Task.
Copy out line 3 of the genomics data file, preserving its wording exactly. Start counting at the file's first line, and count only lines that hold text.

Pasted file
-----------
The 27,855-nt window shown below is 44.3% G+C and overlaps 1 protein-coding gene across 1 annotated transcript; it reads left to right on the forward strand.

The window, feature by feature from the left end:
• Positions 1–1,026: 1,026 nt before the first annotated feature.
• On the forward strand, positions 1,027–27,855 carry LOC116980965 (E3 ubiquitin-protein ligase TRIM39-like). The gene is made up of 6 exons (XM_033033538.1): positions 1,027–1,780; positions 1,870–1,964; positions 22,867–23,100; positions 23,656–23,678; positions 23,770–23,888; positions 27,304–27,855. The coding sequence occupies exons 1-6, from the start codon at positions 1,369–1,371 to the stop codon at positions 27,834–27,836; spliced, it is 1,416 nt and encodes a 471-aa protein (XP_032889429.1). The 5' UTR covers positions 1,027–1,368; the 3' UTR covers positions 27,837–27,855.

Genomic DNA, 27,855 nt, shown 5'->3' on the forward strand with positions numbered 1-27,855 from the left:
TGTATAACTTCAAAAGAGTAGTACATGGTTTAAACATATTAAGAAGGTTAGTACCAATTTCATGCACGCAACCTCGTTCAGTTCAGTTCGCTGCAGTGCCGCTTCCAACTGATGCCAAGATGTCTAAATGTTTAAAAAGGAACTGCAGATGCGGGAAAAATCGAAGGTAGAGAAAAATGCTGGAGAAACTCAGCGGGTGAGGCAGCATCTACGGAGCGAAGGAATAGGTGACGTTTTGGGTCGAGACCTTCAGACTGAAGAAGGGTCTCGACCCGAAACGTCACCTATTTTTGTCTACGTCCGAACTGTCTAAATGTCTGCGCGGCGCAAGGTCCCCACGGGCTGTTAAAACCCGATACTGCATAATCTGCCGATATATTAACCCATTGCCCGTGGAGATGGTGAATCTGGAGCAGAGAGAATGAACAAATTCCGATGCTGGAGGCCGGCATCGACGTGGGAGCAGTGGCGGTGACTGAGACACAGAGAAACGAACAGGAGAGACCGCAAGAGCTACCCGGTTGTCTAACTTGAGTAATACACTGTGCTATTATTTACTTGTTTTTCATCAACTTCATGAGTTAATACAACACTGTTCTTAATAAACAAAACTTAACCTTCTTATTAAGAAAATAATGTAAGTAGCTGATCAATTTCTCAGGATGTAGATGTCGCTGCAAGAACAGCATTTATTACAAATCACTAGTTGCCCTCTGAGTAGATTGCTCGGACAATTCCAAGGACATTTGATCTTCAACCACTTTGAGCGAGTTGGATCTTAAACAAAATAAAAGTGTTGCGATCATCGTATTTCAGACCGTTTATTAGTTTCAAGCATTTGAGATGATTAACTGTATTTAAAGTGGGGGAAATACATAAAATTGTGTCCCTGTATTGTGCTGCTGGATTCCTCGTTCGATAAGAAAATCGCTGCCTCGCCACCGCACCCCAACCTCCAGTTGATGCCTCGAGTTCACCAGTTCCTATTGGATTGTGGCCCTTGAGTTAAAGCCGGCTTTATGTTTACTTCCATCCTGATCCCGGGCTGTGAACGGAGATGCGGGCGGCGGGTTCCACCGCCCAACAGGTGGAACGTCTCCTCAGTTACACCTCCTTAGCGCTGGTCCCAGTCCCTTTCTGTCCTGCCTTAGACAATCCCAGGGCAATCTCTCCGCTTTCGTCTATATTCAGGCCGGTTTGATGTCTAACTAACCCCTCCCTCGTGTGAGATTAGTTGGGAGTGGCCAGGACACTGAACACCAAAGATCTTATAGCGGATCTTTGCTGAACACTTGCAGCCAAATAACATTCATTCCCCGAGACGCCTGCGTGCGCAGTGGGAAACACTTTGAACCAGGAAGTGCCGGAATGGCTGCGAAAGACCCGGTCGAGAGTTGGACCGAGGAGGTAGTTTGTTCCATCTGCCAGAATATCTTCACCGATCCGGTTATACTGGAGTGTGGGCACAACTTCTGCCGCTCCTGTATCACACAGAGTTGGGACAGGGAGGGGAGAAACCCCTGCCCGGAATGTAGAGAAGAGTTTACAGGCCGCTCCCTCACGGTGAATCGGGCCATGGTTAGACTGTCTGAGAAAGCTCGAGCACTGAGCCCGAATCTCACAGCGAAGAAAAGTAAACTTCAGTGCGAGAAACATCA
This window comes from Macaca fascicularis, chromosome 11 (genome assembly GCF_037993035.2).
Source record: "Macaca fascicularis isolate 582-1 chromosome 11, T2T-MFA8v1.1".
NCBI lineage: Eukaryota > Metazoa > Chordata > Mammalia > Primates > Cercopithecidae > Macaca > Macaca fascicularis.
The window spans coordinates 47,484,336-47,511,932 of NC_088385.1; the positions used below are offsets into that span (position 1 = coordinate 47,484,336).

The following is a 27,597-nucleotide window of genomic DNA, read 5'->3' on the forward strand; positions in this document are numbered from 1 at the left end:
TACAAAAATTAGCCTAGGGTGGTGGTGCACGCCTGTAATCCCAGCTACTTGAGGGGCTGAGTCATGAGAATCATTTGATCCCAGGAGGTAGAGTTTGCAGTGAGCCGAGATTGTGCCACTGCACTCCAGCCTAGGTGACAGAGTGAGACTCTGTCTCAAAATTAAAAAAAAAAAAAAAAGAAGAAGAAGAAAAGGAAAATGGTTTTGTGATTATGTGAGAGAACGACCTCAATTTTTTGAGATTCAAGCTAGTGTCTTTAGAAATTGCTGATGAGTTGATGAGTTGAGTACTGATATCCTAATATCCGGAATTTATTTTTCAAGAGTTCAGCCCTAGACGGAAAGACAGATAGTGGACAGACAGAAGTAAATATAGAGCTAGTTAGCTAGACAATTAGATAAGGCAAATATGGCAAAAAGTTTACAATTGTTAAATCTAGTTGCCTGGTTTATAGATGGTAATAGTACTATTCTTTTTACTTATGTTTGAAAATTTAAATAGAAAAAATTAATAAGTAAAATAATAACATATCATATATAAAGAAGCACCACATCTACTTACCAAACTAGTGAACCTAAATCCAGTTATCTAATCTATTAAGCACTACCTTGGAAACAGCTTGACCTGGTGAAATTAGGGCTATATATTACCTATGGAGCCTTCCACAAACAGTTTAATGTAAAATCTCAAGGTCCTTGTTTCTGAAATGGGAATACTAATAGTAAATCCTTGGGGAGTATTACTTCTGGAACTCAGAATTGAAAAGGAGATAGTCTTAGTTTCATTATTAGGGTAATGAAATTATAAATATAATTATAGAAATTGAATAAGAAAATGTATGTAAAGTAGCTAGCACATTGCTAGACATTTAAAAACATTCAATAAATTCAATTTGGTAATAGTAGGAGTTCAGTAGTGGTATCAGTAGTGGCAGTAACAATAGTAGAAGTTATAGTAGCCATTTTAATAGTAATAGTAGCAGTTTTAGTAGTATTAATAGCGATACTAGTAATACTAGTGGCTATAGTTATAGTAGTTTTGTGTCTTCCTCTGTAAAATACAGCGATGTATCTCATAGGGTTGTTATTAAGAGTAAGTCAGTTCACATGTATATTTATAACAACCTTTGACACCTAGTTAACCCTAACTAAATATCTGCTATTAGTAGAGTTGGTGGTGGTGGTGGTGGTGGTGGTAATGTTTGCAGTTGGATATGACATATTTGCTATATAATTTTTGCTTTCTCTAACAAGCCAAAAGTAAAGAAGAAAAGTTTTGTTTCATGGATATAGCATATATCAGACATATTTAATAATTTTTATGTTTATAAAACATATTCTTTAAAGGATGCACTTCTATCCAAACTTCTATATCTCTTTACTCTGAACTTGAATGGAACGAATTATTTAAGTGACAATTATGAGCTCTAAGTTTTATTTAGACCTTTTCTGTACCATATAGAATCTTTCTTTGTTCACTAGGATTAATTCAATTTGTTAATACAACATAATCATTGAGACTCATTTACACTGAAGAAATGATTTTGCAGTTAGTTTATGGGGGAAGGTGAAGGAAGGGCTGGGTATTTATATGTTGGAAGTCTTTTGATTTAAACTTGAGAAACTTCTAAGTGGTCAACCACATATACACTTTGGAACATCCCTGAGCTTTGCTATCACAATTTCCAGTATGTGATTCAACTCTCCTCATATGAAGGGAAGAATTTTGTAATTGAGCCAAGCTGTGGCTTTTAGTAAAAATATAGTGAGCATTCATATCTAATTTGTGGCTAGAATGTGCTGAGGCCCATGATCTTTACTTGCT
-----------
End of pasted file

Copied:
• Positions 1–1,026: 1,026 nt before the first annotated feature.